Lack of Child Care A Barrier to Women Learners

Cet exposé a été rédigé par le Comité du CCPEF à Halifax pour être présenté au Groupe de travail parlementaire sur la garde des enfants.

L'exposé montre tout d'abord que les services de garderie ne constituent pas simplement un problème pour l'accessibilité des études, mais aussi un problème d'équité pour les femmes. Afin de montrer à quel point il est essentiel d'offrir des services de garderie à un coût raisonnable, accessibles, aux structures souples, l'étude prend l'exemple de quatre femmes qui s'arrangent tant bien que mal pour faire des études tout en s'occupant convenablement de leurs enfants.

Le rapport souligne les désavantages dont souffrent les femmes par suite de la supervision inadéquat et du financement inadéquate des garderies par le secteur public. La discrimination des employeurs envers les femmes, sur le plan des programmes de formation, est un double obstacle: les femmes doivent payer leurs propres programmes de formation et payer en plus la garde de leurs enfants durant cette formation.

En conclusion, l'étude recommande une plus grande prise en charge des garderies par le secteur public, par le biais de la création d'un système universel de garderies.

The Halifax Committee of CCLOW has prepared this brief for presentation to the Parliamentary Committee on Child Care. We are a group of women, many of whom are employed in positions in adult education and have families to raise, and some of whom are studying part-time as well. The time and energy to prepare and present this brief have been obtained by short - changing our families, our employers, our learning requirements, and our rest and relaxation time. The work of researching and writing briefs such as this constitutes a third shift of "employment", often late at night after the day of paid employment and the time spent in unpaid work in the home.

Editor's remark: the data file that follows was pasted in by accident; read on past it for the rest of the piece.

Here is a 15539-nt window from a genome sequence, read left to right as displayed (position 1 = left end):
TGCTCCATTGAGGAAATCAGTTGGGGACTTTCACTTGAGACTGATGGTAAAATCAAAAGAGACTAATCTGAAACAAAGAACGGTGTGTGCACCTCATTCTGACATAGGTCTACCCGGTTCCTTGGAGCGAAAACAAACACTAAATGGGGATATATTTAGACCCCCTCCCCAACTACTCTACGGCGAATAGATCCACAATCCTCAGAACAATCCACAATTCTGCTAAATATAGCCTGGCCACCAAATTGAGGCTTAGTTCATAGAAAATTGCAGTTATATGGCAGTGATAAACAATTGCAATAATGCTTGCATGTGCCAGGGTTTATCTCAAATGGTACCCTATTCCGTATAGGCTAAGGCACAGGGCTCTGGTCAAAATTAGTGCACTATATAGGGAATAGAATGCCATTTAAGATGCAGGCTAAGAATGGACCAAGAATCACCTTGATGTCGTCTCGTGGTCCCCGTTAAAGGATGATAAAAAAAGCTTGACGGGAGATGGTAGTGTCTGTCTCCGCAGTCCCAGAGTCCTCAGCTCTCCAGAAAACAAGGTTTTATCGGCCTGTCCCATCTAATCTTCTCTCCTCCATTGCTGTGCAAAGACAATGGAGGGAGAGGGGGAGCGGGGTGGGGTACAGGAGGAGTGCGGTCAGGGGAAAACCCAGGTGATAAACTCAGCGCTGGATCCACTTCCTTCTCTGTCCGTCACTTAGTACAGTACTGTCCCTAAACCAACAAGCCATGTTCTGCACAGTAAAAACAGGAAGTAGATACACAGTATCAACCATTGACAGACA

Child care which is affordable, accessible, and flexible is an issue for women's learning. It is also an equality issue. Judge Rosalie Abella noted in the Royal Commission Report, Equality in Employment,

"Without the necessary education and training, members of the designated groups cannot hope to join the economic competition on an equitable basis. It is important to remember that barriers to their access exist at this outer gate and that they are no less formidable than the ones in the main employment arena". (page 175)

Child care for women who are students and trainees is one of these barriers at the "outer gate". To illustrate the nature of this barrier, we would like to share with you some of the frustrations encountered by women we know who have tried to combine the role of learner with their other responsibilities. Consider Lita, a young mother with a severely physically disabled two-year-old son who requires constant attention so that the little mobility he has will not deteriorate. Lita's husband has abandoned her and the child and does not provide regular support payments. Lita has found a job as a data processor, which she knows has a short-term future as well as a very limited income at minimum wage.

To improve her future employability and her financial situation, she decided to make a career change to health records technician. She met all the entry requirements except one: she lacked a science course. At the recommendation of the training school, she enrolled in a night course in biology. Her day now runs eighteen to twenty hours, and she is near exhaustion as she tries to meet all the demands. One of her major worries is finding good care for her child while she is in class in the evenings; the other is finding time to study and do her course work while she juggles responsibility for her son and for her home.

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